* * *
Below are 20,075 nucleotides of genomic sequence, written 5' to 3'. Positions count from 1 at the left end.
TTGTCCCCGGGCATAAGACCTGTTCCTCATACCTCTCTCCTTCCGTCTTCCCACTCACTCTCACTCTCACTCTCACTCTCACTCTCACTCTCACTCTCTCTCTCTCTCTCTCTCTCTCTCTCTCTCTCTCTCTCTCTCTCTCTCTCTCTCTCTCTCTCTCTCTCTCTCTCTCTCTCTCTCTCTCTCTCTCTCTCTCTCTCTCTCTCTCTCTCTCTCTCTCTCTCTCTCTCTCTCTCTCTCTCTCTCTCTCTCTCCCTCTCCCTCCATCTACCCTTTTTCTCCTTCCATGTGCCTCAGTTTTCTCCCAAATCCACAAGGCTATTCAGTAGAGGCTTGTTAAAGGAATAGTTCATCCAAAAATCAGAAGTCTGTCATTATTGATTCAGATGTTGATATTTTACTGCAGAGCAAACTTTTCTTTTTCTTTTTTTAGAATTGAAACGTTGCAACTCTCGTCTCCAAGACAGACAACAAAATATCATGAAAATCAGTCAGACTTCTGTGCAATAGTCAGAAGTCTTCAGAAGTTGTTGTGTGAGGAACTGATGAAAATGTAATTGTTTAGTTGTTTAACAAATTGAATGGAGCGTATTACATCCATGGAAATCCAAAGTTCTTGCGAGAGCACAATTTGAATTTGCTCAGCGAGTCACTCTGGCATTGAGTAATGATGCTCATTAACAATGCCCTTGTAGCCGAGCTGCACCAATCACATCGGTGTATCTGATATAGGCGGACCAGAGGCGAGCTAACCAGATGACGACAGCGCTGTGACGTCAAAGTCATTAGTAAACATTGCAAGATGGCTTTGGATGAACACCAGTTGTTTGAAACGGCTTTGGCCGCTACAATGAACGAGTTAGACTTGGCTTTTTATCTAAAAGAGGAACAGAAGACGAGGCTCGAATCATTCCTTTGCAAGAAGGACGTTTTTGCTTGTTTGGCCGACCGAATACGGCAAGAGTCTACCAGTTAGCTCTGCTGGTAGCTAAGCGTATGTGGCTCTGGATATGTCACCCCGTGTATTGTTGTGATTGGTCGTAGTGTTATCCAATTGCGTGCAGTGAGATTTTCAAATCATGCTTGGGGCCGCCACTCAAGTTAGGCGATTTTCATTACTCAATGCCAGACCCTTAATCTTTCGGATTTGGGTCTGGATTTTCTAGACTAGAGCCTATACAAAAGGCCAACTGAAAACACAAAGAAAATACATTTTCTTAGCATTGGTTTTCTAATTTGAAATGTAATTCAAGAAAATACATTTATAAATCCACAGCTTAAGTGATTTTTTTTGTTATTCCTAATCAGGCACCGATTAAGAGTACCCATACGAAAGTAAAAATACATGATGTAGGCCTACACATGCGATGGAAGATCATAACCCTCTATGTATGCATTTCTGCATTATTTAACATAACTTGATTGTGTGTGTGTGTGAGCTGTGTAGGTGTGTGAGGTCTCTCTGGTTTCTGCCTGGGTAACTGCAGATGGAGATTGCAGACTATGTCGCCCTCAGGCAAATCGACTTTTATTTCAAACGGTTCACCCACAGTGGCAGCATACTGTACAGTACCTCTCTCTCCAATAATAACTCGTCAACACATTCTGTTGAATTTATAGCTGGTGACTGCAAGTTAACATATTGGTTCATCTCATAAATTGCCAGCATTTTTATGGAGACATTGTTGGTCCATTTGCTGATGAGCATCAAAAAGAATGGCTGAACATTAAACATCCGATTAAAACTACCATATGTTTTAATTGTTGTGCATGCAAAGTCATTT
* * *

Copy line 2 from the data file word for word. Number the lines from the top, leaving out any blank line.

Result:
TTGTCCCCGGGCATAAGACCTGTTCCTCATACCTCTCTCCTTCCGTCTTCCCACTCACTCTCACTCTCACTCTCACTCTCACTCTCACTCTCACTCTCTCTCTCTCTCTCTCTCTCTCTCTCTCTCTCTCTCTCTCTCTCTCTCTCTCTCTCTCTCTCTCTCTCTCTCTCTCTCTCTCTCTCTCTCTCTCTCTCTCTCTCTCTCTCTCTCTCTCTCTCTCTCTCTCTCTCTCTCTCTCTCTCTCTCTCTCTCTCCCTCTCCCTCCATCTACCCTTTTTCTCCTTCCATGTGCCTCAGTTTTCTCCCAAATCCACAAGGCTATTCAGTAGAGGCTTGTTAAAGGAATAGTTCATCCAAAAATCAGAAGTCTGTCATTATTGATTCAGATGTTGATATTTTACTGCAGAGCAAACTTTTCTTTTTCTTTTTTTAGAATTGAAACGTTGCAACTCTCGTCTCCAAGACAGACAACAAAATATCATGAAAATCAGTCAGACTTCTGTGCAATAGTCAGAAGTCTTCAGAAGTTGTTGTGTGAGGAACTGATGAAAATGTAATTGTTTAGTTGTTTAACAAATTGAATGGAGCGTATTACATCCATGGAAATCCAAAGTTCTTGCGAGAGCACAATTTGAATTTGCTCAGCGAGTCACTCTGGCATTGAGTAATGATGCTCATTAACAATGCCCTTGTAGCCGAGCTGCACCAATCACATCGGTGTATCTGATATAGGCGGACCAGAGGCGAGCTAACCAGATGACGACAGCGCTGTGACGTCAAAGTCATTAGTAAACATTGCAAGATGGCTTTGGATGAACACCAGTTGTTTGAAACGGCTTTGGCCGCTACAATGAACGAGTTAGACTTGGCTTTTTATCTAAAAGAGGAACAGAAGACGAGGCTCGAATCATTCCTTTGCAAGAAGGACGTTTTTGCTTGTTTGGCCGACCGAATACGGCAAGAGTCTACCAGTTAGCTCTGCTGGTAGCTAAGCGTATGTGGCTCTGGATATGTCACCCCGTGTATTGTTGTGATTGGTCGTAGTGTTATCCAATTGCGTGCAGTGAGATTTTCAAATCATGCTTGGGGCCGCCACTCAAGTTAGGCGATTTTCATTACTCAATGCCAGACCCTTAATCTTTCGGATTTGGGTCTGGATTTTCTAGACTAGAGCCTATACAAAAGGCCAACTGAAAACACAAAGAAAATACATTTTCTTAGCATTGGTTTTCTAATTTGAAATGTAATTCAAGAAAATACATTTATAAATCCACAGCTTAAGTGATTTTTTTTGTTATTCCTAATCAGGCACCGATTAAGAGTACCCATACGAAAGTAAAAATACATGATGTAGGCCTACACATGCGATGGAAGATCATAACCCTCTATGTATGCATTTCTGCATTATTTAACATAACTTGATTGTGTGTGTGTGTGAGCTGTGTAGGTGTGTGAGGTCTCTCTGGTTTCTGCCTGGGTAACTGCAGATGGAGATTGCAGACTATGTCGCCCTCAGGCAAATCGACTTTTATTTCAAACGGTTCACCCACAGTGGCAGCATACTGTACAGTACCTCTCTCTCCAATAATAACTCGTCAACACATTCTGTTGAATTTATAGCTGGTGACTGCAAGTTAACATATTGGTTCATCTCATAAATTGCCAGCATTTTTATGGAGACATTGTTGGTCCATTTGCTGATGAGCATCAAAAAGAATGGCTGAACATTAAACATCCGATTAAAACTACCATATGTTTTAATTGTTGTGCATGCAAAGTCATTT